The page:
These Circular Letters show what things the Baptist churches and associations at the "top of Kentucky" were concerned about in the nineteenth century. The Circulars in this collection, at this time, are written by men from northern Kentucky; most of them are from the Northbend Association. The Kirtleys, Robert E. and James A., are from the third generation of a family in the Northbend Association. James A. Kirtley pastored for about five decades in the area. He wrote more than any other person from the Northbend Association on doctrinal issues.
There are also three histories of the Northbend association written as Circulars at different times. These have information about churches that joined since the last history was written and mention some of the issues of the day.
The Campbell County Association came from the Northbend and seems to have been formed partly because of distance factors and also some doctrinal issues that were developing in the Northbend Association. There are four Circular Letters posted from this association; the one written in 1855 gives us a vague history of the Campbell County Association; the biography of John Stephens, near the end of the Letter, gives a vivid picture of some of the difficulties of a pioneer Baptist preacher. The Circular giving the doctrinal statement is very clear. The one on Communion was borrowed from a Circular of an association bordering Campbell County to the southeast (Bracken County). Campbell County had very little slavery, but Northbend Association to its west and Mason County to its east were two areas with significant slavery. The Circular of 1861 addresses their war concerns.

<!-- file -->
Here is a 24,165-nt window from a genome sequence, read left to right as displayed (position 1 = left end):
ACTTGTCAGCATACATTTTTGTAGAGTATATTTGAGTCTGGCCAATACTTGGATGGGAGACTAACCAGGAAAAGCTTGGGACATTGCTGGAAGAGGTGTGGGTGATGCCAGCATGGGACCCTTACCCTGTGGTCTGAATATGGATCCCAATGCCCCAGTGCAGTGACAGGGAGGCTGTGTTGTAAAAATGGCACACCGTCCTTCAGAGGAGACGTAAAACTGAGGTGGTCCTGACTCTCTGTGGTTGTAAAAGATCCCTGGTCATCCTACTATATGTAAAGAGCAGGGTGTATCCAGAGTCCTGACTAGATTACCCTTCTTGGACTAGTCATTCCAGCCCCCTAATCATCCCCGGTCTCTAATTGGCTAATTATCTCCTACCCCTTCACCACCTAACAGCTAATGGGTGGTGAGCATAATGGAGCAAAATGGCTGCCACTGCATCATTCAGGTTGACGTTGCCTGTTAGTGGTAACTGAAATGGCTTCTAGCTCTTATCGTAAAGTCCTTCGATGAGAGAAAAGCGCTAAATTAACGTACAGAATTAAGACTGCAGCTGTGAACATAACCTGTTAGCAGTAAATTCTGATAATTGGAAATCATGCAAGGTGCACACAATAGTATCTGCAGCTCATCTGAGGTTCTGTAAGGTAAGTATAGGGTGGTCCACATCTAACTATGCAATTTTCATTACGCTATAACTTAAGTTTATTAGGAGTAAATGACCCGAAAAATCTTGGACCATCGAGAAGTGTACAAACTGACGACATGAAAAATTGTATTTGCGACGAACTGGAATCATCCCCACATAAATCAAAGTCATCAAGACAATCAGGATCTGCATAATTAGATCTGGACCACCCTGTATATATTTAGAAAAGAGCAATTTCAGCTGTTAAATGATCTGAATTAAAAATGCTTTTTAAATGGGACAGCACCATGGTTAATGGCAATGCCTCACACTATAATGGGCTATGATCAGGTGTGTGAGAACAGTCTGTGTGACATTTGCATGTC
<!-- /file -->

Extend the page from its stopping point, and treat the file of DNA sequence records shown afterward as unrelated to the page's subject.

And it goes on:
In 1840, the Salem Predestinarian Baptist Association was established in northern Kentucky, mostly from churches in the Northbend Association. A few of their Circulars are extant.
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